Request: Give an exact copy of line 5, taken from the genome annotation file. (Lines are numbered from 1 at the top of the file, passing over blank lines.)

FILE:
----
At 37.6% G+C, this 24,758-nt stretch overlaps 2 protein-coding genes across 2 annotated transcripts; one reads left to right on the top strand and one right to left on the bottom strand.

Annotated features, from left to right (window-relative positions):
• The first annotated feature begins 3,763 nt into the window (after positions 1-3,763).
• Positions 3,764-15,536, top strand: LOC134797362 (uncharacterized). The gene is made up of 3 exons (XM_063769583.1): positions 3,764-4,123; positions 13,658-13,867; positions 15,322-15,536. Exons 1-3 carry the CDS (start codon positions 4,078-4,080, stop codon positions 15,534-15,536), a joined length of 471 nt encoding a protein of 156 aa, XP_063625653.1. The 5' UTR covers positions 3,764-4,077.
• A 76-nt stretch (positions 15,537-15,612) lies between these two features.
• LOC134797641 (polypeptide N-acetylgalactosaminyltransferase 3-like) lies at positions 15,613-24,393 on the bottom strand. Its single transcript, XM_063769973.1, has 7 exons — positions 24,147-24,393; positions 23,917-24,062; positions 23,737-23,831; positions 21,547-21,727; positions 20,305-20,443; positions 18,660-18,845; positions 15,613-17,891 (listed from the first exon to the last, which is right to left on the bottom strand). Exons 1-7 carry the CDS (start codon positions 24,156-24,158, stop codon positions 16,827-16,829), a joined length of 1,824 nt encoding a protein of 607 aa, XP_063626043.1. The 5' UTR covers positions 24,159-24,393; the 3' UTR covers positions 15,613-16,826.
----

• A 76-nt stretch (positions 15,537-15,612) lies between these two features.